Table of Contents
Journal of Computational Medicine
Volume 2014 (2014), Article ID 419689, 6 pages
Research Article

Reducing the Inconsistency between Doppler and Invasive Measurements of the Severity of Aortic Stenosis Using Aortic Valve Coefficient: A Retrospective Study on Humans

1School of Dynamic Systems, Mechanical Engineering Program, University of Cincinnati, Cincinnati, OH 45221, USA
2Division of Cardiovascular Diseases, University of Cincinnati, Cincinnati, OH 45221, USA

Received 29 January 2014; Revised 26 March 2014; Accepted 26 March 2014; Published 28 May 2014

Academic Editor: Marek Belohlavek

Copyright © 2014 Anup K. Paul et al. This is an open access article distributed under the Creative Commons Attribution License, which permits unrestricted use, distribution, and reproduction in any medium, provided the original work is properly cited.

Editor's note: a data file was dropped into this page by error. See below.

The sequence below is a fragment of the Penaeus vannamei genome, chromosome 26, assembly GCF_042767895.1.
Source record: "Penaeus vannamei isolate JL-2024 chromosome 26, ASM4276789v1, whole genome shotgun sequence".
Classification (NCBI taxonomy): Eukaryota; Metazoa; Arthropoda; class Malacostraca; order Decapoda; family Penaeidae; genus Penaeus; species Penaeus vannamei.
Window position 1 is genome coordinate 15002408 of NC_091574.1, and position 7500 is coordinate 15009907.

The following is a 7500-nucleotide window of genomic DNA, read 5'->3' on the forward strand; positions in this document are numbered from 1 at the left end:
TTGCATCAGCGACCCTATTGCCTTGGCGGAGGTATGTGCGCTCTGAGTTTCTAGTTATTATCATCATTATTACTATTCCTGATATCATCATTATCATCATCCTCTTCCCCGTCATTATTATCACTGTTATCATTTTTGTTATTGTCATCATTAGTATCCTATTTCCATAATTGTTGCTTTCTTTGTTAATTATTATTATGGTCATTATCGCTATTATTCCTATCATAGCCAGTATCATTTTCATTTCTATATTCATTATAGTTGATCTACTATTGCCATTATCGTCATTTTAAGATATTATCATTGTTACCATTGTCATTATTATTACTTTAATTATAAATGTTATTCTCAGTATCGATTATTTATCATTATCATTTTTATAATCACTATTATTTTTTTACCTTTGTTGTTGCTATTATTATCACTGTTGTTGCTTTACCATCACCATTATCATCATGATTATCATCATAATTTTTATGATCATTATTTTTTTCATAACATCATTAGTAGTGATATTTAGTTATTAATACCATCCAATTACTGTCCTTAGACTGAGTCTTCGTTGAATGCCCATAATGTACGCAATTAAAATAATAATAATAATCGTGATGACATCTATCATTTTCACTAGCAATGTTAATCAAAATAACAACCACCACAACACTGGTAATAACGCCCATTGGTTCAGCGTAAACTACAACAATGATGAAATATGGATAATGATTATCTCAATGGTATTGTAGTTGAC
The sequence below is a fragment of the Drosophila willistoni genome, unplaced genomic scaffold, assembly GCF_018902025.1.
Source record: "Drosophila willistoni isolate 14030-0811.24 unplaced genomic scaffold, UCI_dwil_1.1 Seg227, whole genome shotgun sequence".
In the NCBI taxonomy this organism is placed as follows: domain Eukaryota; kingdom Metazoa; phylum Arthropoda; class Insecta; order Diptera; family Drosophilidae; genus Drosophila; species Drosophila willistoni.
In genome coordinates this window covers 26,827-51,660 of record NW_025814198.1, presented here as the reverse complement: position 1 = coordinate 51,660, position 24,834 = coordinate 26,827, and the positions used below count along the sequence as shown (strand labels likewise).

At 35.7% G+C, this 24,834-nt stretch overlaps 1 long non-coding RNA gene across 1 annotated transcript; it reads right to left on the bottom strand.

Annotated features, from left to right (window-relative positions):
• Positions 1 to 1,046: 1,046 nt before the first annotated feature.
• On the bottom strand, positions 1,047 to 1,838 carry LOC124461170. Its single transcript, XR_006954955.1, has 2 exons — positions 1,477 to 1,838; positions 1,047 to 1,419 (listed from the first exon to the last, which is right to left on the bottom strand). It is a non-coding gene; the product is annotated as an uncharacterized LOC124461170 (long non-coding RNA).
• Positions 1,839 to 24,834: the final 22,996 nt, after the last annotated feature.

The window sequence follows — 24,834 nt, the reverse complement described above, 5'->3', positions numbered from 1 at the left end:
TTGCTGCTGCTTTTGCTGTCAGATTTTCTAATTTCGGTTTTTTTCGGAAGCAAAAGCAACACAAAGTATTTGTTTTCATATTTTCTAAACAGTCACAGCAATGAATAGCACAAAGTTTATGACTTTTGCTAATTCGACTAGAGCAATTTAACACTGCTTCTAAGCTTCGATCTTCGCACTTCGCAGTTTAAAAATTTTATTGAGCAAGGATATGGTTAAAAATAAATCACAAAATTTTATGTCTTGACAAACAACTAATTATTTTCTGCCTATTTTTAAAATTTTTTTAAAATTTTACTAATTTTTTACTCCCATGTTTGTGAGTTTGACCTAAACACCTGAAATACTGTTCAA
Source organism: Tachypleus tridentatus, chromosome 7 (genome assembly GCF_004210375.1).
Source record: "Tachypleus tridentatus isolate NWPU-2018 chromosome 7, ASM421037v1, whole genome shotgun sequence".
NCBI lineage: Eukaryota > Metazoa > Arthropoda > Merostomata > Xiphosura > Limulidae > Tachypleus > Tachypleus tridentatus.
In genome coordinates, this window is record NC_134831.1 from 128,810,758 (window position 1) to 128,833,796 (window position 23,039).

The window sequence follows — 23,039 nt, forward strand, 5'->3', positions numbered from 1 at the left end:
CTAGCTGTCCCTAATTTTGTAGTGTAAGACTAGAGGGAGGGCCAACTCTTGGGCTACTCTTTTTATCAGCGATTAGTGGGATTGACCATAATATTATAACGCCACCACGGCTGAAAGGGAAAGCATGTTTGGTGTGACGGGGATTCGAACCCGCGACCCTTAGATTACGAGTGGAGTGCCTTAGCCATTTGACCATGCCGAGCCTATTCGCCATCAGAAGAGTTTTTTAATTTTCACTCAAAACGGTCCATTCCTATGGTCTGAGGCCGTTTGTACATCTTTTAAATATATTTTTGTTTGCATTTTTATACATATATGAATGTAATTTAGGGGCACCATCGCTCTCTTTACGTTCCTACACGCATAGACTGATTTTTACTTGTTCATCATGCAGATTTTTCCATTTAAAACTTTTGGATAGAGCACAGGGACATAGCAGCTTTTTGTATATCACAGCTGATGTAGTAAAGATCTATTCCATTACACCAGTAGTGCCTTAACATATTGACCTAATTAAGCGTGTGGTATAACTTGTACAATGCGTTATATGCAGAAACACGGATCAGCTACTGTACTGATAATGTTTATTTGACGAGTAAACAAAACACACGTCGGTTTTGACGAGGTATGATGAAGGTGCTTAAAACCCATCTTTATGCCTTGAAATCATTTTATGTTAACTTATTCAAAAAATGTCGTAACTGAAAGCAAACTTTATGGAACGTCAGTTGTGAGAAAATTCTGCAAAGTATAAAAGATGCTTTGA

Background. It is not uncommon to observe inconsistencies in the diagnostic parameters derived from Doppler and catheterization measurements for assessing the severity of aortic stenosis (AS) which can result in suboptimal clinical decisions. In this pilot study, we investigate the possibility of improving the concordance between Doppler and catheter assessment of AS severity using the functional diagnostic parameter called aortic valve coefficient (AVC), defined as the ratio of the transvalvular pressure drop to the proximal dynamic pressure. Method and Results. AVC was calculated using diagnostic parameters obtained from retrospective chart reviews. AVC values were calculated independently from cardiac catheterization ( ) and Doppler measurements ( ). An improved significant correlation was observed between Doppler and catheter derived AVC ( , ) when compared to the correlation between Doppler and catheter measurements of mean pressure gradient ( , ) and aortic valve area ( , ). The correlation between Doppler and catheter derived AVC exhibited a marginal improvement over the correlation between Doppler and catheter derived aortic valve resistance ( , ). Conclusion. AVC is a refined clinical parameter that can improve the concordance between the noninvasive and invasive measures of the severity of aortic stenosis.